Photo memories of Miles Christian Daniels’ childhood at the Outer Banks conceal the harmful effects anti-LGBT religious bigotry had on him throughout his youth. Photos courtesy Daniels and Corey Banks (via Flickr)
It started with a blog post from Charles Tyler, pastor of Roanoke Island Baptist Church in Manteo, the birthplace of Virginia Dare and home of actor Andy Griffith. When Tyler caught wind that David Miller, who lives less than a mile from his church, was planning the area’s first-ever gay Pride celebration this summer, he took to the blogosphere.
“I know of no greater threat to the family that exists today than the homosexual agenda,” Tyler wrote on Jan. 26 on his church blog, “Pastor’s Corner.” He then called homosexuality “aberrant” and implied that homosexuals “persuade and influence” children. “I would recommend that families who love their children, keep them far away from the event OBX Pridefest,” Tyler admonished.
Miller immediately took his rebuttal to his Facebook wall. “We are particularly upset over the accusation that we are providing children’s games and activities at pride fest as a means to lure children into our ranks,” Miller wrote.
Miller’s supporters, too, were outraged. “I’d be willing to bet that man (Tyler) doesn’t know a single gay person personally,” wrote one Facebook friend. The exchange, at times harsh, continues to play out within the “rant and raves” section of Craigslist, a popular online community. “Outer Banks Scumball Gays” read one recent headline.
I heard about the story after it had gone viral late last month and was picked up by several mainstream media outlets including United Press International.
For me, it hit especially close to home.
Although I live in San Francisco, arguably our country’s most liberal city, I spent my childhood and teen years in Wanchese, a conservative community that borders Manteo. Most of my family still call the Outer Banks home.
I was eight years old and at a summer church camp when I first knew something was amiss in my own life.
His name was James. He was from another youth group. It was nothing more than warm fuzzies, puppy love from a distance. No one “persuaded” or “influenced” anything about the situation.
I was gay.
Like most, I tucked it away and throughout my teen and most of my college years pretended to be just like my straight buddies. When “it” showed its ugly face, I dealt with it in secret, usually begging God profusely to take the “sinful” desires away.
Nightly panic attacks became so severe that the walls in my bedroom seemed to move in and out as if they were taking deep, long breaths. I heard hissing and ringing noises. I was mentally melting.
It wasn’t so much my sexuality that tormented me, but rather the fear that had been instilled from “men of God” like Tyler who stood behind a pulpit and preached sermons far scarier and damaging for a child than the puppet shows and sing-alongs Miller and his team have planned for their pride celebration.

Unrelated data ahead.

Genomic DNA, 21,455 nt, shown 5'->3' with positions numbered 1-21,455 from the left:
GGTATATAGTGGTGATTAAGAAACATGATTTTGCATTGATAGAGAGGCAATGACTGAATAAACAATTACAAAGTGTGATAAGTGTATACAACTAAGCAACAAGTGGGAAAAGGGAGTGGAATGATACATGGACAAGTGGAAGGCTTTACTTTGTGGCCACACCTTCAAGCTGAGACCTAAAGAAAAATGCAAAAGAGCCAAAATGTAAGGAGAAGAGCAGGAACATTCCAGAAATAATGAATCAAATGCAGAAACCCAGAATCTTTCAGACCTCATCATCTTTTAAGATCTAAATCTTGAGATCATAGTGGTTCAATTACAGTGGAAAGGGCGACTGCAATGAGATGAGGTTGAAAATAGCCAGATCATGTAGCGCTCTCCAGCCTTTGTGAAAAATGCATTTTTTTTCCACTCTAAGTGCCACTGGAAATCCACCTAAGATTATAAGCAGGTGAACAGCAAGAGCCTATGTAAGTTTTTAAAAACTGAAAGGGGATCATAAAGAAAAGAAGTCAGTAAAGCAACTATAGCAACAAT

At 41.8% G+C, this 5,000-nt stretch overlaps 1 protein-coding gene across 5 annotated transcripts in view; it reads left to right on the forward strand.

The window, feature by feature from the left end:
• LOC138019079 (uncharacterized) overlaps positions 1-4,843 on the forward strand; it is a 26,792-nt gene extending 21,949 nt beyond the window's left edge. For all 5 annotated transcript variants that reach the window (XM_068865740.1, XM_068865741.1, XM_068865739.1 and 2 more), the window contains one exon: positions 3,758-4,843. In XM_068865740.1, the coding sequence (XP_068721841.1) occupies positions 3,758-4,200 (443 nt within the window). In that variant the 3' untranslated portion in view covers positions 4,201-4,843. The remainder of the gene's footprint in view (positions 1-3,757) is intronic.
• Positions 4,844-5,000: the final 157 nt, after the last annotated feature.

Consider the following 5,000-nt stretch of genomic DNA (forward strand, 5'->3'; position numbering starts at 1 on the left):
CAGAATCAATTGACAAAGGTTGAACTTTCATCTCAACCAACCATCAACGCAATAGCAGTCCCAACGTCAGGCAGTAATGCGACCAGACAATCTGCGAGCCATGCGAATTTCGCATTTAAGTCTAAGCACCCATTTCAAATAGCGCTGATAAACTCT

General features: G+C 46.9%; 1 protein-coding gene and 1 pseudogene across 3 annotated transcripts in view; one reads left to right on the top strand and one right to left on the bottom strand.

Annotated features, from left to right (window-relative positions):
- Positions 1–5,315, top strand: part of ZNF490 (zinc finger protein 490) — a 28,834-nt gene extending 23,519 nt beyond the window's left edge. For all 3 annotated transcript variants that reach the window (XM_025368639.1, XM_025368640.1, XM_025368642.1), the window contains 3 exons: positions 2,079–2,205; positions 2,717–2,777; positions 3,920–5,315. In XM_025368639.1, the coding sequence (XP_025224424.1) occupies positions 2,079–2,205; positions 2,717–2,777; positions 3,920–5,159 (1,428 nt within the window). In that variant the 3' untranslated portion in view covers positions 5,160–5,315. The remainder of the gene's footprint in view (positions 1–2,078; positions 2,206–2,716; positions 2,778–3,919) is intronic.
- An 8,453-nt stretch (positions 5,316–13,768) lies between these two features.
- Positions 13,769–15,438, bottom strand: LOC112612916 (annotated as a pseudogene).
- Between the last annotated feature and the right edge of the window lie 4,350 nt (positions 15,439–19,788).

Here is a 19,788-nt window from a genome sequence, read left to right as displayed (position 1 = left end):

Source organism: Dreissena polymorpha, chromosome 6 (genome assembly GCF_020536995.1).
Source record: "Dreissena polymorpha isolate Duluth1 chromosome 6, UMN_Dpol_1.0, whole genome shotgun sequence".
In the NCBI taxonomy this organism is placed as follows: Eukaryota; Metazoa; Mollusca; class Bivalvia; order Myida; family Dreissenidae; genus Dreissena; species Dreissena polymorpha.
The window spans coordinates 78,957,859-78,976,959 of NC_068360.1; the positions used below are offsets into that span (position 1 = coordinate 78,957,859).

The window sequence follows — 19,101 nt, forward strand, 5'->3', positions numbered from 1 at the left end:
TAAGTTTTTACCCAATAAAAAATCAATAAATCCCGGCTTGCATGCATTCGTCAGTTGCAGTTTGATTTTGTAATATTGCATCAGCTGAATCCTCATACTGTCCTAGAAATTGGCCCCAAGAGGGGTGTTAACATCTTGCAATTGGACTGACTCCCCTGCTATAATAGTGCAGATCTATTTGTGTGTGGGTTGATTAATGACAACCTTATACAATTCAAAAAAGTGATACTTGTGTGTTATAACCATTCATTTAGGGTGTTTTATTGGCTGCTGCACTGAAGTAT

After my sophomore year of college, I worked as a youth minister at an evangelical church in New Bern, N.C. I spent that year-and-a-half reading books and articles on how to not be gay and would sometimes phone Trinity Broadcasting Network and ask prayer counselors to perform the equivalent of an exorcism. Each morning, I went into the sanctuary and pleaded, usually with tears, my case before God.
After my time in that little church, I went back to school at UNC-Wilmington. It was there, in an internet chat room, that I met my first boyfriend. He was a freshman. I was a junior. He lived his life openly. I did not.
I began to see my sexuality in a different light. What I had thought to be a perversion was now being lived out as a loving connection between two people. The fact we both were male, had little to do with any of it.
I’ve been open about my sexuality for over a decade now. My partner, Luis, and I have been together for three years and are in the process of adopting our first child.
Being gay has not been easy, but I wouldn’t have it any other way. Truth is, I don’t know any other way. It’s as much a part of who I am as my blue eyes and long, piano-playing fingers.
“It is not a healthy nor happy lifestyle,” Tyler concludes on his blog post.
I beg to differ and welcome him, or anyone else who shares this belief, into our home to see for themselves.
According to Miller, the show will go on.
Pride is the opposite of shame, shame that has been used to control and oppress LGBT persons throughout our history. That shame, unfortunately for many of us, first took root in local churches, lead by ministers like Tyler whose sermons caused years of heartache, anguish and, in many cases, ostracism from family, community and friends.
It was Mother Teresa who once said, “I have found the paradox, that if you love until it hurts, there can be no more hurt, only more love.” If only Pastor Tyler, and others like him, put these words into practice, they might just get their wish. Replace hurt and shame with love and acceptance, and the very need for gay pride events could very well cease to exist. : :
— Miles Christian Daniels is a writer, filmmaker and blues pianist. He directed “Dixie Queen,” a 2003 documentary featuring Wilmington, N.C. drag queen Tara Nicole and explored her life, as well as that of other Southern drag performers and gay life and culture on North Carolina’s coast.